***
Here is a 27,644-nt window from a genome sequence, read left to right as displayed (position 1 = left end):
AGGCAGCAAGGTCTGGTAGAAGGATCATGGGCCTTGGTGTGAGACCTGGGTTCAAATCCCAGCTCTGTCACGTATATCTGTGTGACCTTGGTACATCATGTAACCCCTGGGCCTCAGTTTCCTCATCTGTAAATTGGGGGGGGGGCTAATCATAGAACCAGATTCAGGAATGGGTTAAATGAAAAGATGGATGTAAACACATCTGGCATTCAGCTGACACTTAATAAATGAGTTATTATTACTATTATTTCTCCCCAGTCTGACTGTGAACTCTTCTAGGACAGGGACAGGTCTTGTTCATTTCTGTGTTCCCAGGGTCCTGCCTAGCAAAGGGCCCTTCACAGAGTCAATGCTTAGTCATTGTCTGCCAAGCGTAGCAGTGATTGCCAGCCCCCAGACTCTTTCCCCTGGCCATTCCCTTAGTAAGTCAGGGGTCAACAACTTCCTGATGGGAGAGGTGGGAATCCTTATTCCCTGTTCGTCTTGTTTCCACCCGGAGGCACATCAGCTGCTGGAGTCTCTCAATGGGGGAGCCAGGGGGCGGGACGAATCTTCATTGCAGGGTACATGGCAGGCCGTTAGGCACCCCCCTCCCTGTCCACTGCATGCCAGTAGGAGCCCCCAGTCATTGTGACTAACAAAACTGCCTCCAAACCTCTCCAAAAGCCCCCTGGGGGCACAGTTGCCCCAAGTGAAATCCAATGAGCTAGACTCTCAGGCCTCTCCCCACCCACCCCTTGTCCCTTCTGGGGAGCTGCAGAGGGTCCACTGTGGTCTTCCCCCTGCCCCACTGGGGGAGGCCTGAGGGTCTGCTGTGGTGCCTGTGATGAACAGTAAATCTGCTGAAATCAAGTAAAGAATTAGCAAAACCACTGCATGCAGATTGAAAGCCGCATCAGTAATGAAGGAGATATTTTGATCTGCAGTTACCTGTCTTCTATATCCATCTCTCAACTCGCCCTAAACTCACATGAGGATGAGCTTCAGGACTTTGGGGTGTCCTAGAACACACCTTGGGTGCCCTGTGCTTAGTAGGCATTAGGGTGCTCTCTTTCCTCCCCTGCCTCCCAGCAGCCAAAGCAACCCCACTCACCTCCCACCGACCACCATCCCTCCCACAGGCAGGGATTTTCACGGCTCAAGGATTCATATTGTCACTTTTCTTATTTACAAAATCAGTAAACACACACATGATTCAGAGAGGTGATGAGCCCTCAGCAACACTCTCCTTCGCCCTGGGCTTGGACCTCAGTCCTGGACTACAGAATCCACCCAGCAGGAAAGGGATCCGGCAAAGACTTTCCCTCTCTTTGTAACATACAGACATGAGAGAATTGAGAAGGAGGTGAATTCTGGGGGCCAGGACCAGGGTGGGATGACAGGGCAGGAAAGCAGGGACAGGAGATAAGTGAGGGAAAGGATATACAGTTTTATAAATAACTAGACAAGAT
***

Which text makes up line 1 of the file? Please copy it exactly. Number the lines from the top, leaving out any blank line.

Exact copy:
Here is a 27,644-nt window from a genome sequence, read left to right as displayed (position 1 = left end):